Lionel Chevrier (Minister of Transport)
Hon. Lionel Chevrier (Minister of Transport):
Mr. Speaker, I should like to table the report on the problem of crossing the strait of Canso.
On September 15, 1950, a meeting was held in my office for the purpose of considering the plans and specifications of the low-level bridge prepared by the consulting engineer, Dr. P. L. Pratley. This meeting was attended by the members of the board of engineers of the strait of Canso and by representatives of both the Canadian National Railways and the department of highways and public works of the province of Nova Scotia. At this meeting it was disclosed that engineers of both the railway and the province were of the opinion that the low-level bridge as designed was not practicable, and that they could not approve such a project.
As a result I immediately reconvened the Canso board of engineers with instructions that, in the light of the discussions, they review their previous findings and recommend the best method of improving the present rail and highway facilities across the strait. I am now in receipt of the report of the reconvened board.
The report indicates that further studies were made of two projects, one of which involved improvements to the existing ferry service, and the other the construction of a causeway and lock structure. The board advise that their estimate of cost of replacing the existing railway ferry service at
present capacity would be $9 million, which figure would be increased to $13,400,000 if present capacity were to be increased by provision of larger vessels and wider ferry slips. The estimate of cost of replacement of the highway ferry service amounts to $1,287,000, or a total estimated capital expenditure for combined services of $14,687,-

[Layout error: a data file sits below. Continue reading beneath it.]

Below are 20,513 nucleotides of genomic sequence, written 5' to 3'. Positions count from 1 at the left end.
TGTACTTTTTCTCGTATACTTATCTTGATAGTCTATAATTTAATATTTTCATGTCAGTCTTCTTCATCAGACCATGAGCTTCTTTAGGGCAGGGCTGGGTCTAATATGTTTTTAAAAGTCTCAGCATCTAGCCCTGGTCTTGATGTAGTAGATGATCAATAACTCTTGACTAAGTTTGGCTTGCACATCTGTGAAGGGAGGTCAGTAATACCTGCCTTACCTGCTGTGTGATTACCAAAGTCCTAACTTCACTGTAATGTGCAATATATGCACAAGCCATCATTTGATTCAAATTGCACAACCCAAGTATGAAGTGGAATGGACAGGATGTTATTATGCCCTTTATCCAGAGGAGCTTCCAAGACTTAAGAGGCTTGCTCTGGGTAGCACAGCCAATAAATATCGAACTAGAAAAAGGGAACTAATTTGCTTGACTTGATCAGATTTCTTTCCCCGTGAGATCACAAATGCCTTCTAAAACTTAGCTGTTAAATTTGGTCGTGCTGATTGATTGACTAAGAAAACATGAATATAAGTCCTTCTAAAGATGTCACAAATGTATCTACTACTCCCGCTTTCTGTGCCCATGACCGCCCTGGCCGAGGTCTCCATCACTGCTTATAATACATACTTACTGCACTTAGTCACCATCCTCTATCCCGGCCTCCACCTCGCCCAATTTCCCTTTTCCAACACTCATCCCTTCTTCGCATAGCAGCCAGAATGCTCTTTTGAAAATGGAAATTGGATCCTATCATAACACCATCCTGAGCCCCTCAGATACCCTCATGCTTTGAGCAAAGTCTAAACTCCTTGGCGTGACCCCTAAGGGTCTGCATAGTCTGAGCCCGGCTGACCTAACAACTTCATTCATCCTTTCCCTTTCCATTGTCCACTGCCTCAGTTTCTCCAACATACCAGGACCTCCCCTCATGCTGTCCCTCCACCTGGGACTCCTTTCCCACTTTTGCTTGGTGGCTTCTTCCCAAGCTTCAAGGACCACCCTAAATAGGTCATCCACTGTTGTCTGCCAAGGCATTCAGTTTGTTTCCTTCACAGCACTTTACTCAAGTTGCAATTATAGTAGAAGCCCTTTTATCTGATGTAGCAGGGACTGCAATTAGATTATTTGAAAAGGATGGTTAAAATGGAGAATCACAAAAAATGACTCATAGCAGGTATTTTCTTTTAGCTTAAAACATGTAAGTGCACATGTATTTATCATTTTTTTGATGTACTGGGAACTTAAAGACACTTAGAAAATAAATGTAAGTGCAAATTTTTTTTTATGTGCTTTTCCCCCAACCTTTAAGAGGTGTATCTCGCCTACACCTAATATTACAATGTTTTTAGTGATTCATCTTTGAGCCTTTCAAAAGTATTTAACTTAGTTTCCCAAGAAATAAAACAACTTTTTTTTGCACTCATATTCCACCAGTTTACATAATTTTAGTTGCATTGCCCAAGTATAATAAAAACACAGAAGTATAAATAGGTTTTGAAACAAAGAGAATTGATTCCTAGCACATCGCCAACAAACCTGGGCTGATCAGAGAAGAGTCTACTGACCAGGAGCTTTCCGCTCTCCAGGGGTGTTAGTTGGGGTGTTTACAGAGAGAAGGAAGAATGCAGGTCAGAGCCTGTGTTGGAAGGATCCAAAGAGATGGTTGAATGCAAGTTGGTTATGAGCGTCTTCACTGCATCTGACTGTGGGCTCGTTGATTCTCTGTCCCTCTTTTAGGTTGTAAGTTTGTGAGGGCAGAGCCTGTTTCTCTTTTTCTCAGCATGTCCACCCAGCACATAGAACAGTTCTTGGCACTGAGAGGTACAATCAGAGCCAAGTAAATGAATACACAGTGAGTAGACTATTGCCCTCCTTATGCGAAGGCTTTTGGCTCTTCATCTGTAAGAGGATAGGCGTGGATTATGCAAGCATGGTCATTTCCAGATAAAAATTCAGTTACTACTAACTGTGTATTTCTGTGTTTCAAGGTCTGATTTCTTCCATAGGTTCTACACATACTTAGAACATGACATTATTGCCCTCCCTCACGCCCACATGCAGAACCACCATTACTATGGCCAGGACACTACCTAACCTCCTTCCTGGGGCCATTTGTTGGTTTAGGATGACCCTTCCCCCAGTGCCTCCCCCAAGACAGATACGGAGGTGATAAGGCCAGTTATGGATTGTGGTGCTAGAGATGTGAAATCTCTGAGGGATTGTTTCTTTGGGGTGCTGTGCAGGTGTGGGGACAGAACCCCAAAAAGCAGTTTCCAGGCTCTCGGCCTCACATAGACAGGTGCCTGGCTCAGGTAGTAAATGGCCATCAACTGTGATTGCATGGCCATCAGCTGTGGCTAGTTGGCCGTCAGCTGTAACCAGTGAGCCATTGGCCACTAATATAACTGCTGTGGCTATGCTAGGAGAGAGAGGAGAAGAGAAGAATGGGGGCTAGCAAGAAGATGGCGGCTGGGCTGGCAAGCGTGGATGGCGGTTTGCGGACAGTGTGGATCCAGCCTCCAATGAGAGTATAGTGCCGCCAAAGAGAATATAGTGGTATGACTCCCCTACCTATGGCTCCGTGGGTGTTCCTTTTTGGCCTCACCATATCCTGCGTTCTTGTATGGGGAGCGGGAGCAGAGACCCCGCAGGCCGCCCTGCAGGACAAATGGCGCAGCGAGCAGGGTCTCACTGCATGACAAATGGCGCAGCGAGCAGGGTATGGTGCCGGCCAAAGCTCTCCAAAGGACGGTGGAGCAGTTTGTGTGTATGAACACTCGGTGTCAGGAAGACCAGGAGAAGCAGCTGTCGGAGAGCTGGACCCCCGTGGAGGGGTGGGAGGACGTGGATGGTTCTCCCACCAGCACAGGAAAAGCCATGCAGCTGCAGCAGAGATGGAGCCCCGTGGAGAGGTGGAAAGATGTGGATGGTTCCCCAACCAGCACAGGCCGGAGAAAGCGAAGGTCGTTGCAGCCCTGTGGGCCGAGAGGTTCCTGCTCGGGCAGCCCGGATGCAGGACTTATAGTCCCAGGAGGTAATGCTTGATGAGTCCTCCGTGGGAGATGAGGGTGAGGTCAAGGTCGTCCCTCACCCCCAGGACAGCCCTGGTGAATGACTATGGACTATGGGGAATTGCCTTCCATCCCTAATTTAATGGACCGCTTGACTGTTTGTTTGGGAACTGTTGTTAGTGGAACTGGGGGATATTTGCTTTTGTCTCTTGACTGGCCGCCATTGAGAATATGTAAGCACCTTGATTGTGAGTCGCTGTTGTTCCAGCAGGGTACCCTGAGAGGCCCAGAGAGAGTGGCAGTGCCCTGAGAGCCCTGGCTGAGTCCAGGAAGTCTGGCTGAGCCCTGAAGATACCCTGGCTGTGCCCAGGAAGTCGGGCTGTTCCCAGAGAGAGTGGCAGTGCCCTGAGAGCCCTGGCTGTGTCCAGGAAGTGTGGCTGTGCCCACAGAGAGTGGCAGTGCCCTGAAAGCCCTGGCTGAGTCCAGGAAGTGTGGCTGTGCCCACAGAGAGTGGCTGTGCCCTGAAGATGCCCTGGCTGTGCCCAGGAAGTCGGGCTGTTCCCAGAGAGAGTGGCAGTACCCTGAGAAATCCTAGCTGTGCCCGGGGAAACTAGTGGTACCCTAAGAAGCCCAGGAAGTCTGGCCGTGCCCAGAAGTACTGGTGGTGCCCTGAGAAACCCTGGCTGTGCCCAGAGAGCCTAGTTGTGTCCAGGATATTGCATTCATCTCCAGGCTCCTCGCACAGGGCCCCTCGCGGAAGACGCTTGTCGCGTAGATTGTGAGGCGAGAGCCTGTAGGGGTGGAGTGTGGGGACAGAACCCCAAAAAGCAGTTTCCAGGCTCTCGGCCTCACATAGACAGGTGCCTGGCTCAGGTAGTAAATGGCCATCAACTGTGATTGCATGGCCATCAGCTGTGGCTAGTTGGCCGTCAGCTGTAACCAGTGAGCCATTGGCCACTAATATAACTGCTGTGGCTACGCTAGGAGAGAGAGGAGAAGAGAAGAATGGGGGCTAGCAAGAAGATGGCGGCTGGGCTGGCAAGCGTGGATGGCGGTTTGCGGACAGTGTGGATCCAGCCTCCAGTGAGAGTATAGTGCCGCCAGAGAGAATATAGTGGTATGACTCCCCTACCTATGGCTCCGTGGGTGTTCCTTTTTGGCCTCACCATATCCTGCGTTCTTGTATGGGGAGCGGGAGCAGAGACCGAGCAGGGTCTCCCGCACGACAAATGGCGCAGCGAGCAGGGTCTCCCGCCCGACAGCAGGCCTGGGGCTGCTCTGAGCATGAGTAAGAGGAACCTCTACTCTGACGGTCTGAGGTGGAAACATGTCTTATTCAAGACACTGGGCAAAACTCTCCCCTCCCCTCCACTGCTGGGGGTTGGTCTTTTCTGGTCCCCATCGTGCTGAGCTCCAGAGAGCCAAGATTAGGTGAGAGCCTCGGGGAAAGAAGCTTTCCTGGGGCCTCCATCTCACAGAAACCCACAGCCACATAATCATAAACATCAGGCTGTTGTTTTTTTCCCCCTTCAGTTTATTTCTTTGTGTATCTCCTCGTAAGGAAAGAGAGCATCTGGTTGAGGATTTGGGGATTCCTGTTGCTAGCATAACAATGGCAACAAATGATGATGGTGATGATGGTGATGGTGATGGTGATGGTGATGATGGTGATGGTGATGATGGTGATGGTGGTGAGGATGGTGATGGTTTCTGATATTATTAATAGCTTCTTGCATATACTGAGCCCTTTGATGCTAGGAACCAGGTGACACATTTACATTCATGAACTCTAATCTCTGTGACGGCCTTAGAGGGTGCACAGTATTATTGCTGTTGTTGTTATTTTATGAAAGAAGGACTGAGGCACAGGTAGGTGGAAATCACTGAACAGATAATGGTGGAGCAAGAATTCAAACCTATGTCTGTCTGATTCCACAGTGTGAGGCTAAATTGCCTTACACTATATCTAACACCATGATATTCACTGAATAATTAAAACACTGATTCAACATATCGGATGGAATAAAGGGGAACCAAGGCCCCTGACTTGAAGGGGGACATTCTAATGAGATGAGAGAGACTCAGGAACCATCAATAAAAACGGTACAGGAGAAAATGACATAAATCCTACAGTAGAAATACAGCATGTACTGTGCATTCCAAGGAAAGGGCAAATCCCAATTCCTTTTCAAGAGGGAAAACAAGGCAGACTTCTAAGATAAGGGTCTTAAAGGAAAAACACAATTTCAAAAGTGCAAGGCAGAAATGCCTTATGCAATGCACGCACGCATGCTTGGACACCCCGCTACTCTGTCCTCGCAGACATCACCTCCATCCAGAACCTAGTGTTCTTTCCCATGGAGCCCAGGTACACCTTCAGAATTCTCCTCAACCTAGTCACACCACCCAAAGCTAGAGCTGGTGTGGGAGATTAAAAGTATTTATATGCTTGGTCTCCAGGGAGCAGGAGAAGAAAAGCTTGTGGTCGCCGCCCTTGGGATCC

000. As to the annual operating costs as estimated for these services, the board states that the operation of the railway ferry service would require $1,587,000 and the highway ferry service $370,000, making a combined total annual operating cost of $1,957,000.
The board also reports that, in reviewing their previous findings on the causeway and lock structure, their chief object was to search for ways and mqans to reduce the probable cost. They are now of the opinion that the best site is that of the low-level bridge at Balache point as proposed in the March, 1949, report. They propose a causeway which would be entirely built of rock placed by dump-trucks working from west to east. The slopes on this causeway would be finished at about the proportion of 1 vertical to 1J horizontal, and a lock of Welland ship canal dimensions but with sliding gates would be located on the Cape Breton end of the causeway. The railway and highway diversions would be similar to those as originally proposed for the low-level bridge.
In conclusion the board reports that in view of the elimination of the bridge projects and the high cost of improving the ferry services, the causeway scheme remains as the only practical solution to the problem. The capital cost of the causeway and lock is estimated by the board at $22,760,000 and the annual operating charge at $1,130,000.
I now table the report.
Subtopic: REPORT OF BOARD OF ENGINEERS ON TRANSPORT
Sub-subtopic: FACILITIES-STATEMENT AS TO CAUSEWAY AND LOCK STRUCTURE